National Labor Relations Board, Petitioner, v. Globe Manufacturing Company, Respondent, 544 F.2d 1118 (1st Cir. 1976)Annotate this Case
W. Christian Schumann, Providence, R. I., Atty., with whom John S. Irving, Jr., Gen. Counsel, John E. Higgins, Jr., Deputy Gen. Counsel, Carl L. Taylor, Associate Gen. Counsel, Elliott Moore, Deputy Gen. Counsel, and John H. Ferguson, Atty., Washington, D. C., were on brief, for petitioner.
Patrick A. Liguori, Providence, R. I., with whom Adler, Pollock & Sheehan Inc., Providence, R. I., was on brief, for respondent.
Before CLARK, Associate Justice (Ret.),* McENTEE and CAMPBELL, Circuit Judges.
LEVIN H. CAMPBELL, Circuit Judge.
This is a petition for enforcement of an order of the National Labor Relations Board issued against Globe Manufacturing Company on June 10, 1975. Jurisdiction is pursuant to section 10(e) of the National Labor Relations Act, 29 U.S.C. § 160(e).
On June 14, 1974, a complaint was issued against respondent Company charging violations of sections 8(a) (1), (3) and (4) of the National Labor Relations Act (Act). 29 U.S.C. §§ 158(a) (1), (3), (4). An administrative law judge found that the Company had not violated the Act and that the complaint should be dismissed in its entirety.
On June 10, 1975, the Board issued a decision upholding the findings, rulings and conclusions of the administrative law judge except for his finding that the Company had not violated sections 8(a) (4) and (1) in its dealings with James McCarthy. The Board found, contrary to the judge, that respondent had "discharged" McCarthy because he had filed a complaint with the NLRB. The Board ordered the Company to offer McCarthy full reinstatement with back pay. The Company was further ordered to cease and desist from illegal actions against employees because unfair labor practices had been filed. Notice of the order was to be posted.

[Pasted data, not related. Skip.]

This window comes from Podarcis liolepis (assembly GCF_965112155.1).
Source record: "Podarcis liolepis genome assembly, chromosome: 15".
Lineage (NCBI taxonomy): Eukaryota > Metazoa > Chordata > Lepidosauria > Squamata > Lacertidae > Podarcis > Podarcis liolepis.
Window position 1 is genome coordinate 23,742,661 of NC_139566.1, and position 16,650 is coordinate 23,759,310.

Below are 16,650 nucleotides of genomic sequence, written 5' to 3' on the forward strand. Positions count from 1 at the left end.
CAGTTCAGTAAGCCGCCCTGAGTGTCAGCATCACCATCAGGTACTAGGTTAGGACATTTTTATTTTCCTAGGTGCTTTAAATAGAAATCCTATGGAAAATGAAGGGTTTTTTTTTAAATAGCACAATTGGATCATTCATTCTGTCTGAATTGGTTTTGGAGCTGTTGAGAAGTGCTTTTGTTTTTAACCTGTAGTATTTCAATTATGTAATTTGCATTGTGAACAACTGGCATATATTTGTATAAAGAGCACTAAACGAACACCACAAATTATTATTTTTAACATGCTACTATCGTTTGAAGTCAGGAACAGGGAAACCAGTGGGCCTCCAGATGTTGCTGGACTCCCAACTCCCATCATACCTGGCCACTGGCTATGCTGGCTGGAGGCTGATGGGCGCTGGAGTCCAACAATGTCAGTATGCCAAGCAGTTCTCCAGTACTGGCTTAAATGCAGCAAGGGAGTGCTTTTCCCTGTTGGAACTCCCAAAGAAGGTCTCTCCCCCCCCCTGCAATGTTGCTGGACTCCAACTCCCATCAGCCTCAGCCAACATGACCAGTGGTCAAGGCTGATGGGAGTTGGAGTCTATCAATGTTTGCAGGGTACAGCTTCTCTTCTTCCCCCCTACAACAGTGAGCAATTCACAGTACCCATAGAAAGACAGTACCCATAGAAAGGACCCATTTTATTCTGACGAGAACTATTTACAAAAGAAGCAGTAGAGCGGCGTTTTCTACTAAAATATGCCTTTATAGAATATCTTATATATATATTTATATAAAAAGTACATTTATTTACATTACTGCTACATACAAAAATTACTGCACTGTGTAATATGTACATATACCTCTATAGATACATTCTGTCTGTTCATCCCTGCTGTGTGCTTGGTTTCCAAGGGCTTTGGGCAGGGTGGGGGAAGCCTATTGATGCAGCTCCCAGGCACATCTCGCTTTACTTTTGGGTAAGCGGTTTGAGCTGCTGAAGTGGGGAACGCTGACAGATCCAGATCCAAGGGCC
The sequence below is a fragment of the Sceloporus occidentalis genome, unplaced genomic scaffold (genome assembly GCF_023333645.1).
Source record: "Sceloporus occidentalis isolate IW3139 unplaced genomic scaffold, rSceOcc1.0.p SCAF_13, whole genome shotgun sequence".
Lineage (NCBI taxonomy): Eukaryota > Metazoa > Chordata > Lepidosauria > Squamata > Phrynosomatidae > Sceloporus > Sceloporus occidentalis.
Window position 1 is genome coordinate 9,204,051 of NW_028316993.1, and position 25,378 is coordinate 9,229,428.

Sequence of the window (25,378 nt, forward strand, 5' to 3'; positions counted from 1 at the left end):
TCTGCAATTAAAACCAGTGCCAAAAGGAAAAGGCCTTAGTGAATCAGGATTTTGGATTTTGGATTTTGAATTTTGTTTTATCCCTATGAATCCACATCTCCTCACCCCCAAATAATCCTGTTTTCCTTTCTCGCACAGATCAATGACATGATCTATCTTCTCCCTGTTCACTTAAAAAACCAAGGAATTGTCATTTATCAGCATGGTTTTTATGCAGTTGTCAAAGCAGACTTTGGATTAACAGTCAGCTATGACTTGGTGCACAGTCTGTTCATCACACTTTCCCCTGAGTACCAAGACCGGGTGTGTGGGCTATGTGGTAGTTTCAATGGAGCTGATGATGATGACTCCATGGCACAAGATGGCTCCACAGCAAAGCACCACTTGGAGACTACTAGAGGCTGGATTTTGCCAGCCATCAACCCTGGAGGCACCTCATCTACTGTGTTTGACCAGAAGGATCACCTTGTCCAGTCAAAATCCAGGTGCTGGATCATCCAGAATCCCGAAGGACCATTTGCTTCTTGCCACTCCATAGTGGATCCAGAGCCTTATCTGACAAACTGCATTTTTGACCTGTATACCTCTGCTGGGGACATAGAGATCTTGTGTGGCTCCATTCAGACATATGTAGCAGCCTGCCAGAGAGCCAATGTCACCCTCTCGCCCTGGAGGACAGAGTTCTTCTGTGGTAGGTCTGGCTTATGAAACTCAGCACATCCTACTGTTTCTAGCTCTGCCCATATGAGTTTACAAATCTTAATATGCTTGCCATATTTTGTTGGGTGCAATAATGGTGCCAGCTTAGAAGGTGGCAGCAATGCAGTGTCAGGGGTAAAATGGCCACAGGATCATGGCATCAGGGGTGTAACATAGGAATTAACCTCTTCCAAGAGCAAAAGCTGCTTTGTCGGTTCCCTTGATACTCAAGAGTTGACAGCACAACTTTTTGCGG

On July 16, 1975, the Company filed Motions for Reconsideration and for Reopening of the Record, both of which were denied by the Board on September 16, 1975.
The difficulty that this case presents on review emanates from within the four corners of the Board's decision. The Board purported to uphold the administrative law judge's credibility findings in their entirety,1 but nonetheless proceeded to set out an account of the events giving rise to the alleged unfair labor practice which the judge had rejected. Furthermore, the reasoning of the Board places heavy reliance on a part of this same discredited testimony. Because of the confusion resulting from the Board's error, which it now admits but considers immaterial, we have examined the record with care.
James McCarthy was employed by Globe Manufacturing Company as an extruder-helper, a physically taxing job. McCarthy had a history of back trouble and on November 12, 1973, he sustained another in a long line of back injuries while bending over the extruder tanks. He left his work and subsequently filed a workmen's compensation claim. He was examined on December 7, 1973, by the insurance carrier's physician, Dr. Albert Resnick, who stated in his medical report that McCarthy would be able to resume normal duties on December 17, 1973, but noted further that the employee had a "recurrent low back syndrome" which would likely "keep repeating almost on an indefinite basis." McCarthy aggravated his back injury on December 11 and his personal chiropractor then indicated that he should be able to return to work in mid-January.